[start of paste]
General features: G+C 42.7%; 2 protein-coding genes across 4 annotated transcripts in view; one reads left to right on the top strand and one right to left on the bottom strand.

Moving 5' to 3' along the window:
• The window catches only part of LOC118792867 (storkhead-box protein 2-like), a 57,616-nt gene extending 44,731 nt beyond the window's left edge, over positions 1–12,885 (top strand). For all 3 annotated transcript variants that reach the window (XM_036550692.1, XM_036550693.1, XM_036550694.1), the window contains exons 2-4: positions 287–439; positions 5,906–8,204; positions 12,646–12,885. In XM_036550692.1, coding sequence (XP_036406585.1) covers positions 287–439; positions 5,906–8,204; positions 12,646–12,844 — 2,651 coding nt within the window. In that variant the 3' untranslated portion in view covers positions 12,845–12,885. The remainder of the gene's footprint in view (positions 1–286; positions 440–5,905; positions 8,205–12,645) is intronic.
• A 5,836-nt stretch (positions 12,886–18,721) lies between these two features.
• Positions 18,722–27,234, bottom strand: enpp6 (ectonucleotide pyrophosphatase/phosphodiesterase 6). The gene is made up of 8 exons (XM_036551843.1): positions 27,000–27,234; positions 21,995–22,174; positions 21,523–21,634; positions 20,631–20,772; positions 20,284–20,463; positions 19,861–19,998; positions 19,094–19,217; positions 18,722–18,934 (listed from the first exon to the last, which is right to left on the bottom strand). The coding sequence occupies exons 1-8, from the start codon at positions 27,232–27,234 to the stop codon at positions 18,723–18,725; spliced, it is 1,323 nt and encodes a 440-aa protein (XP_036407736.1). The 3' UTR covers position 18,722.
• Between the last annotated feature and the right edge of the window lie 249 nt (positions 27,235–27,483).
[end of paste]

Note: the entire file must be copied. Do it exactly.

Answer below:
General features: G+C 42.7%; 2 protein-coding genes across 4 annotated transcripts in view; one reads left to right on the top strand and one right to left on the bottom strand.

Moving 5' to 3' along the window:
• The window catches only part of LOC118792867 (storkhead-box protein 2-like), a 57,616-nt gene extending 44,731 nt beyond the window's left edge, over positions 1–12,885 (top strand). For all 3 annotated transcript variants that reach the window (XM_036550692.1, XM_036550693.1, XM_036550694.1), the window contains exons 2-4: positions 287–439; positions 5,906–8,204; positions 12,646–12,885. In XM_036550692.1, coding sequence (XP_036406585.1) covers positions 287–439; positions 5,906–8,204; positions 12,646–12,844 — 2,651 coding nt within the window. In that variant the 3' untranslated portion in view covers positions 12,845–12,885. The remainder of the gene's footprint in view (positions 1–286; positions 440–5,905; positions 8,205–12,645) is intronic.
• A 5,836-nt stretch (positions 12,886–18,721) lies between these two features.
• Positions 18,722–27,234, bottom strand: enpp6 (ectonucleotide pyrophosphatase/phosphodiesterase 6). The gene is made up of 8 exons (XM_036551843.1): positions 27,000–27,234; positions 21,995–22,174; positions 21,523–21,634; positions 20,631–20,772; positions 20,284–20,463; positions 19,861–19,998; positions 19,094–19,217; positions 18,722–18,934 (listed from the first exon to the last, which is right to left on the bottom strand). The coding sequence occupies exons 1-8, from the start codon at positions 27,232–27,234 to the stop codon at positions 18,723–18,725; spliced, it is 1,323 nt and encodes a 440-aa protein (XP_036407736.1). The 3' UTR covers position 18,722.
• Between the last annotated feature and the right edge of the window lie 249 nt (positions 27,235–27,483).